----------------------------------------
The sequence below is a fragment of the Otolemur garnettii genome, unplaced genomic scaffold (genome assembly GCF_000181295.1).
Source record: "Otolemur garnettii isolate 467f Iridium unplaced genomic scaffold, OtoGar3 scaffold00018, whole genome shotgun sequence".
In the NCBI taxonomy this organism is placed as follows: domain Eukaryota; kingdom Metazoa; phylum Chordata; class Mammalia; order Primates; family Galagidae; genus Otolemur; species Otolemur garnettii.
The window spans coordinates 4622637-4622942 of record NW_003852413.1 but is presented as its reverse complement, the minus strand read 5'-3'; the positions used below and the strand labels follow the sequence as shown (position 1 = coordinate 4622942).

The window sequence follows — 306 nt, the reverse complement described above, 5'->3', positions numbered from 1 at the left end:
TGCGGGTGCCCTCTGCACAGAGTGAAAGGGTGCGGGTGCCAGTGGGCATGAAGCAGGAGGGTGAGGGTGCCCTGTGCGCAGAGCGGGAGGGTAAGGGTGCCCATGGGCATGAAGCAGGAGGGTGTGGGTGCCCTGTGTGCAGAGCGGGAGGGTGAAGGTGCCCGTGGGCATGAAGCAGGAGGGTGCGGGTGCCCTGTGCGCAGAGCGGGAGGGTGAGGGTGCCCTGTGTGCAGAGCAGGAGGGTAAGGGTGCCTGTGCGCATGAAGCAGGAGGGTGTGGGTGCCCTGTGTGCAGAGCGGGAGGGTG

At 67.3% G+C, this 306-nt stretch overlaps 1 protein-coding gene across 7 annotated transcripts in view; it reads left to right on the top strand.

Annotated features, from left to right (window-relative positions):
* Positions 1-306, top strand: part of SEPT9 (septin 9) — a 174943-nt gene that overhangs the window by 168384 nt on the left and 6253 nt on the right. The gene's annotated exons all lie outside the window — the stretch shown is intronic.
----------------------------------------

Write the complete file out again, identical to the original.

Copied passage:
The sequence below is a fragment of the Otolemur garnettii genome, unplaced genomic scaffold (genome assembly GCF_000181295.1).
Source record: "Otolemur garnettii isolate 467f Iridium unplaced genomic scaffold, OtoGar3 scaffold00018, whole genome shotgun sequence".
In the NCBI taxonomy this organism is placed as follows: domain Eukaryota; kingdom Metazoa; phylum Chordata; class Mammalia; order Primates; family Galagidae; genus Otolemur; species Otolemur garnettii.
The window spans coordinates 4622637-4622942 of record NW_003852413.1 but is presented as its reverse complement, the minus strand read 5'-3'; the positions used below and the strand labels follow the sequence as shown (position 1 = coordinate 4622942).

The window sequence follows — 306 nt, the reverse complement described above, 5'->3', positions numbered from 1 at the left end:
TGCGGGTGCCCTCTGCACAGAGTGAAAGGGTGCGGGTGCCAGTGGGCATGAAGCAGGAGGGTGAGGGTGCCCTGTGCGCAGAGCGGGAGGGTAAGGGTGCCCATGGGCATGAAGCAGGAGGGTGTGGGTGCCCTGTGTGCAGAGCGGGAGGGTGAAGGTGCCCGTGGGCATGAAGCAGGAGGGTGCGGGTGCCCTGTGCGCAGAGCGGGAGGGTGAGGGTGCCCTGTGTGCAGAGCAGGAGGGTAAGGGTGCCTGTGCGCATGAAGCAGGAGGGTGTGGGTGCCCTGTGTGCAGAGCGGGAGGGTG

At 67.3% G+C, this 306-nt stretch overlaps 1 protein-coding gene across 7 annotated transcripts in view; it reads left to right on the top strand.

Annotated features, from left to right (window-relative positions):
* Positions 1-306, top strand: part of SEPT9 (septin 9) — a 174943-nt gene that overhangs the window by 168384 nt on the left and 6253 nt on the right. The gene's annotated exons all lie outside the window — the stretch shown is intronic.